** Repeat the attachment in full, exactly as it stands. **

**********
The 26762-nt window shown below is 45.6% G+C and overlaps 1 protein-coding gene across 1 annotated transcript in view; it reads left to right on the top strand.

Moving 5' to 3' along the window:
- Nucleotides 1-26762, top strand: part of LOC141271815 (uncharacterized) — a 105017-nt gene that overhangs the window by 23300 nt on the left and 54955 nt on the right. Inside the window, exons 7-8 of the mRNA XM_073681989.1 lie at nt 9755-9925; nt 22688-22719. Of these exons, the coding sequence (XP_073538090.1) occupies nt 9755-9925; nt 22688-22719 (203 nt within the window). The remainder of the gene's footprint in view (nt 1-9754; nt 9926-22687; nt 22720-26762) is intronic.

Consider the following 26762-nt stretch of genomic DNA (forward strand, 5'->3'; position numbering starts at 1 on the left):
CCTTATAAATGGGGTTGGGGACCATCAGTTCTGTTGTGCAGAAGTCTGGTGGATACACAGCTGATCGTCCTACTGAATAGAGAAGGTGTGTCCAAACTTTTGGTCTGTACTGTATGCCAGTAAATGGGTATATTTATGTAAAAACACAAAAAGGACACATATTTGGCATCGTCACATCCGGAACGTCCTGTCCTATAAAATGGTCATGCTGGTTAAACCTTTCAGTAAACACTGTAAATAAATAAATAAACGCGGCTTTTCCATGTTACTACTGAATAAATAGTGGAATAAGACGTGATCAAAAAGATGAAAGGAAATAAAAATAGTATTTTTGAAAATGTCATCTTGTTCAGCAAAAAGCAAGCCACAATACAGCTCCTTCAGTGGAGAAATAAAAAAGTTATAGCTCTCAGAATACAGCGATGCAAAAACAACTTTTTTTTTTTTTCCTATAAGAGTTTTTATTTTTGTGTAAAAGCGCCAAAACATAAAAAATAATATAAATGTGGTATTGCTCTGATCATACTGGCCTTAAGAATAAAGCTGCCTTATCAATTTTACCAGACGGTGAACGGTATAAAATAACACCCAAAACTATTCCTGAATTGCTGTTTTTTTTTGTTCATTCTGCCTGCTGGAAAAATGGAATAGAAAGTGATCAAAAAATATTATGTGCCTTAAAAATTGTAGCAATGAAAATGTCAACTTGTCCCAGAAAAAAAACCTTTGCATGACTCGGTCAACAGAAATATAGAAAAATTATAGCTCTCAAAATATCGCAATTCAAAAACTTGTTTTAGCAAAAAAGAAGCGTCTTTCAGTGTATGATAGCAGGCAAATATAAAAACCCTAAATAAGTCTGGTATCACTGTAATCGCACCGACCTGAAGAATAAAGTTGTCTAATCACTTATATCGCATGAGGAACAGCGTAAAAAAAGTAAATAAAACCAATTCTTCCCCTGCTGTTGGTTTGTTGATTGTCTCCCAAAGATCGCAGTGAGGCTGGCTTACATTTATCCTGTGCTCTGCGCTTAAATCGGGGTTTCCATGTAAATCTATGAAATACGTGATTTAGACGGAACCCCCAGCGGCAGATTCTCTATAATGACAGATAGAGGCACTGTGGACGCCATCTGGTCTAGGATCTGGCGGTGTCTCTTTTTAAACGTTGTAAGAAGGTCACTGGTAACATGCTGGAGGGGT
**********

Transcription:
The 26762-nt window shown below is 45.6% G+C and overlaps 1 protein-coding gene across 1 annotated transcript in view; it reads left to right on the top strand.

Moving 5' to 3' along the window:
- Nucleotides 1-26762, top strand: part of LOC141271815 (uncharacterized) — a 105017-nt gene that overhangs the window by 23300 nt on the left and 54955 nt on the right. Inside the window, exons 7-8 of the mRNA XM_073681989.1 lie at nt 9755-9925; nt 22688-22719. Of these exons, the coding sequence (XP_073538090.1) occupies nt 9755-9925; nt 22688-22719 (203 nt within the window). The remainder of the gene's footprint in view (nt 1-9754; nt 9926-22687; nt 22720-26762) is intronic.

Consider the following 26762-nt stretch of genomic DNA (forward strand, 5'->3'; position numbering starts at 1 on the left):
CCTTATAAATGGGGTTGGGGACCATCAGTTCTGTTGTGCAGAAGTCTGGTGGATACACAGCTGATCGTCCTACTGAATAGAGAAGGTGTGTCCAAACTTTTGGTCTGTACTGTATGCCAGTAAATGGGTATATTTATGTAAAAACACAAAAAGGACACATATTTGGCATCGTCACATCCGGAACGTCCTGTCCTATAAAATGGTCATGCTGGTTAAACCTTTCAGTAAACACTGTAAATAAATAAATAAACGCGGCTTTTCCATGTTACTACTGAATAAATAGTGGAATAAGACGTGATCAAAAAGATGAAAGGAAATAAAAATAGTATTTTTGAAAATGTCATCTTGTTCAGCAAAAAGCAAGCCACAATACAGCTCCTTCAGTGGAGAAATAAAAAAGTTATAGCTCTCAGAATACAGCGATGCAAAAACAACTTTTTTTTTTTTTCCTATAAGAGTTTTTATTTTTGTGTAAAAGCGCCAAAACATAAAAAATAATATAAATGTGGTATTGCTCTGATCATACTGGCCTTAAGAATAAAGCTGCCTTATCAATTTTACCAGACGGTGAACGGTATAAAATAACACCCAAAACTATTCCTGAATTGCTGTTTTTTTTTGTTCATTCTGCCTGCTGGAAAAATGGAATAGAAAGTGATCAAAAAATATTATGTGCCTTAAAAATTGTAGCAATGAAAATGTCAACTTGTCCCAGAAAAAAAACCTTTGCATGACTCGGTCAACAGAAATATAGAAAAATTATAGCTCTCAAAATATCGCAATTCAAAAACTTGTTTTAGCAAAAAAGAAGCGTCTTTCAGTGTATGATAGCAGGCAAATATAAAAACCCTAAATAAGTCTGGTATCACTGTAATCGCACCGACCTGAAGAATAAAGTTGTCTAATCACTTATATCGCATGAGGAACAGCGTAAAAAAAGTAAATAAAACCAATTCTTCCCCTGCTGTTGGTTTGTTGATTGTCTCCCAAAGATCGCAGTGAGGCTGGCTTACATTTATCCTGTGCTCTGCGCTTAAATCGGGGTTTCCATGTAAATCTATGAAATACGTGATTTAGACGGAACCCCCAGCGGCAGATTCTCTATAATGACAGATAGAGGCACTGTGGACGCCATCTGGTCTAGGATCTGGCGGTGTCTCTTTTTAAACGTTGTAAGAAGGTCACTGGTAACATGCTGGAGGGGT